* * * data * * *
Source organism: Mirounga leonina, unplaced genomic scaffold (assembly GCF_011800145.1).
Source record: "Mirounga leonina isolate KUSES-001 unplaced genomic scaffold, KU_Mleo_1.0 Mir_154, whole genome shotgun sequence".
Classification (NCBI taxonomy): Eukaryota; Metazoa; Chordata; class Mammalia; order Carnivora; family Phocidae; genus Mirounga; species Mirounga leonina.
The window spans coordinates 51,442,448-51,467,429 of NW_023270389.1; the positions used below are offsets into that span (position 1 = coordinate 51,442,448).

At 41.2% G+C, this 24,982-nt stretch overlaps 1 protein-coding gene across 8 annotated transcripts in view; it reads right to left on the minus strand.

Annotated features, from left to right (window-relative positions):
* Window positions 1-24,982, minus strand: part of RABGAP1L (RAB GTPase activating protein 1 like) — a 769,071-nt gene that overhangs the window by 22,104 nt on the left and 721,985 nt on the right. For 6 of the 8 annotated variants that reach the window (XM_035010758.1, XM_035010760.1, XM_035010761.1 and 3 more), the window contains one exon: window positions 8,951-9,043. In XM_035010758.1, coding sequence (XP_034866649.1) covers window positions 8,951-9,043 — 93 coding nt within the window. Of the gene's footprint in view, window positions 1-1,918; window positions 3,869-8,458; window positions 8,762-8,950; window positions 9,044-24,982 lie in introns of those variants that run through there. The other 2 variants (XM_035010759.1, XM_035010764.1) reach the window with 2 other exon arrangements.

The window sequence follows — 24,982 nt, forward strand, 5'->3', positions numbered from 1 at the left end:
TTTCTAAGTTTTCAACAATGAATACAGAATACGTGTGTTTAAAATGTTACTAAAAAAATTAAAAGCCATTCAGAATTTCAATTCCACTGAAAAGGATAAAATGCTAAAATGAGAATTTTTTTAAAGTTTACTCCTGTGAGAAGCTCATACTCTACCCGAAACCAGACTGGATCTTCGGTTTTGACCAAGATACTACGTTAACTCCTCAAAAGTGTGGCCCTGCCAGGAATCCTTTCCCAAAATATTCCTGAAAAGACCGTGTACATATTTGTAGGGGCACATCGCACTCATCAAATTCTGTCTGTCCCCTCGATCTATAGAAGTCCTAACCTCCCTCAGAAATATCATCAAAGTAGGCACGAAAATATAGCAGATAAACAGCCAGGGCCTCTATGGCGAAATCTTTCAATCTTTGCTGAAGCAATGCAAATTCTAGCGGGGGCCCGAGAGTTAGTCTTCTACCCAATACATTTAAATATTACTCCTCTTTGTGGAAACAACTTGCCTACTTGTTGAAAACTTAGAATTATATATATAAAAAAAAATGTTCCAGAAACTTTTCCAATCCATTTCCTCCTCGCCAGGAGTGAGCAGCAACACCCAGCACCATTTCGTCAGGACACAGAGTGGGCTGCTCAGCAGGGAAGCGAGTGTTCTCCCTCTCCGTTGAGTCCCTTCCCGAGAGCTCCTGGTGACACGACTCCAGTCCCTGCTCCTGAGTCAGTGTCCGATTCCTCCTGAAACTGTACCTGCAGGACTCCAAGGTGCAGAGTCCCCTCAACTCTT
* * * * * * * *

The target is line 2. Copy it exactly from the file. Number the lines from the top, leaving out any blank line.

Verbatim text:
Source record: "Mirounga leonina isolate KUSES-001 unplaced genomic scaffold, KU_Mleo_1.0 Mir_154, whole genome shotgun sequence".